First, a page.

Patterns in Provider Deviation From an Established Colorectal ERAS Pathway
Access StatusFull text of the requested work is not available in DASH at this time ("dark deposit"). For more information on dark deposits, see our FAQ.
Roth, Eve M.
MetadataShow full item record
CitationRoth, Eve M. 2020. Patterns in Provider Deviation From an Established Colorectal ERAS Pathway. Doctoral dissertation, Harvard Medical School.
AbstractBackground – Enhanced recovery pathways after surgery (ERAS) improve patient outcomes, reduce health care costs and reduce disparities in surgical care. However, providers deviate from ERAS pathways for various reasons, including clinical judgement, personal preference, and incomplete pathway knowledge. Academic hospitals may face further challenges given trainee involvement in patient care. We aimed to compare preoperative, intraoperative, and early postoperative adherence to an established colorectal ERAS pathway in a tertiary academic hospital to identify patterns in provider-driven pathway deviation and to assess obstacles to maximizing adherence.
Study Design – Consecutive patients undergoing elective colorectal resection from January- September 2018 were included (n = 163). Pathway adherence was assessed by reviewing physician, nursing, and pharmacy records through postoperative day 2. Physicians and nursing staff delivering postoperative care during the study period were surveyed on pathway knowledge and perceived obstacles to maximizing adherence.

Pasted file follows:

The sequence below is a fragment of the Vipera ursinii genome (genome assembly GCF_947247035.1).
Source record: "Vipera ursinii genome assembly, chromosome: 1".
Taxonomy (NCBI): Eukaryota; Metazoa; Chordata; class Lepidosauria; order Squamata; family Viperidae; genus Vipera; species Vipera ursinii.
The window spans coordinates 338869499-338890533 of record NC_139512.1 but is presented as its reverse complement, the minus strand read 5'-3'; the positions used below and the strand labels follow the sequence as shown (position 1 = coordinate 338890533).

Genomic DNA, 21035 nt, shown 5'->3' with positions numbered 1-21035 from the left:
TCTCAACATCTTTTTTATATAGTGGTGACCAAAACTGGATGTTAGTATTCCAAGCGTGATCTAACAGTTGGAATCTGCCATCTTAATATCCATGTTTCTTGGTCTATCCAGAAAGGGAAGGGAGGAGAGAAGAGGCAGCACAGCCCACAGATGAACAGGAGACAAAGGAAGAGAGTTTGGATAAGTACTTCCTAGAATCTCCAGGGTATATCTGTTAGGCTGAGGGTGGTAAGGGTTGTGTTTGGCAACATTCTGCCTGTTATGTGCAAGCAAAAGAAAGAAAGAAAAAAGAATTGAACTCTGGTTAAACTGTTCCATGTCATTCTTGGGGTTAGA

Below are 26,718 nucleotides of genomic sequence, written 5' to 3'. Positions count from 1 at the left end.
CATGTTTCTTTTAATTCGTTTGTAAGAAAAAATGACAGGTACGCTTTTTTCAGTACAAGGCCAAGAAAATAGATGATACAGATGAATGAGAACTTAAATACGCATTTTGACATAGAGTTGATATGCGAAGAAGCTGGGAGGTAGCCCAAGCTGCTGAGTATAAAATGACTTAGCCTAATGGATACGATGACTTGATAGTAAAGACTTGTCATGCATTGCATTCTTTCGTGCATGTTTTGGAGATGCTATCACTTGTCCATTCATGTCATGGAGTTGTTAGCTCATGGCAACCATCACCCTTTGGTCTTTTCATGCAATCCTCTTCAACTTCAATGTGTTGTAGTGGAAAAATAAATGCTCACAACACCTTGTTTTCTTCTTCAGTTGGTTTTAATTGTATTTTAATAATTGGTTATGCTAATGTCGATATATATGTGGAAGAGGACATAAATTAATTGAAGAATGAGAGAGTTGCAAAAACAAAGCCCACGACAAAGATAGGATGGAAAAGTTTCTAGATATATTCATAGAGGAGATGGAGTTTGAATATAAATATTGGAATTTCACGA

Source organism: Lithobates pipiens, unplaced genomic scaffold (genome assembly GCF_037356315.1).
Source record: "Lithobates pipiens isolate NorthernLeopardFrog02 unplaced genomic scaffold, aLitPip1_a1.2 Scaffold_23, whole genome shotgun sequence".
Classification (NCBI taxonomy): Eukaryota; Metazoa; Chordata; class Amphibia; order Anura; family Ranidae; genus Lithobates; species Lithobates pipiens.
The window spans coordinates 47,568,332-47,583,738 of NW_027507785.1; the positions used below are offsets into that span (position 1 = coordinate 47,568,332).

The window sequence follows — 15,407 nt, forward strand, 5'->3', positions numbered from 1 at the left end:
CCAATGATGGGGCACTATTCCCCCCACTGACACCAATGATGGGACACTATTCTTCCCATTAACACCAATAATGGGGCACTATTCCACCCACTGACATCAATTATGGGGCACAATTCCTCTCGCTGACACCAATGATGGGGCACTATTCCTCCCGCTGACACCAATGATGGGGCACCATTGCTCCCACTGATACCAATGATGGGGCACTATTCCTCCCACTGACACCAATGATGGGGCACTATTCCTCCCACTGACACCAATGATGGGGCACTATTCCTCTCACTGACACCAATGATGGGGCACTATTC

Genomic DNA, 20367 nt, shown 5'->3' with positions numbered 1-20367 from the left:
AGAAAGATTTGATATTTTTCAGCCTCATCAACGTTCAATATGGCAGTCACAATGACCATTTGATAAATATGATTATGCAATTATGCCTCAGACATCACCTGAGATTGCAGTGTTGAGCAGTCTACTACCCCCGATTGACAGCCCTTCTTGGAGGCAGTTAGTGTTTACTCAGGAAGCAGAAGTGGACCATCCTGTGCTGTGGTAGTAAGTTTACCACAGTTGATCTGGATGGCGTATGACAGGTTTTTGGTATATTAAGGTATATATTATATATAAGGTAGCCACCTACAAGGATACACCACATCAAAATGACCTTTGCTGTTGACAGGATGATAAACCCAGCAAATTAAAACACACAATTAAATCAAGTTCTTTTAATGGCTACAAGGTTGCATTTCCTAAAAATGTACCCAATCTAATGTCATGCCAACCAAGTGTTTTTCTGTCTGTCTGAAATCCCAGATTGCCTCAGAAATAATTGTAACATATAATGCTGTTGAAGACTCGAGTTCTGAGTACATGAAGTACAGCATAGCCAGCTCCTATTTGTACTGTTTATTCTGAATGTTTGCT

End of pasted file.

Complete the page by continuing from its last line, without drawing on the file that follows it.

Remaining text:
Results – Overall ERAS adherence was higher in the preoperative (80%) and intraoperative (93%) settings, compared the postoperative setting (61%). Only 47% of patients had intravenous fluids terminated upon adequate oral fluid intake. Incomplete delivery of opioid-sparing analgesia and bowel motility agents occurred on up to 2/3 of postoperative hospital days, without clinical rationale in over half of cases. Residents and nurses identified unfamiliarity with ERAS principles and surgeon variability as barriers to adherence, and cited peers (71%) rather than standardized order sets (34%) or attending surgeons (10%) as sources of pathway knowledge.
Conclusions – Provider deviation from an ERAS pathway was most frequent in the postoperative period, with incomplete dosing of pathway-dictated medications occurring on approximately 1/3 of hospital days without clinical rationale. Provider-reported lack of knowledge of pathway elements, and variability between surgeons and surgical services, are perceived barriers to adherence. Rationale-driven approaches to pathway deviation should be a target of future education and quality improvement initiatives.
Citable link to this pagehttps://nrs.harvard.edu/URN-3:HUL.INSTREPOS:37365231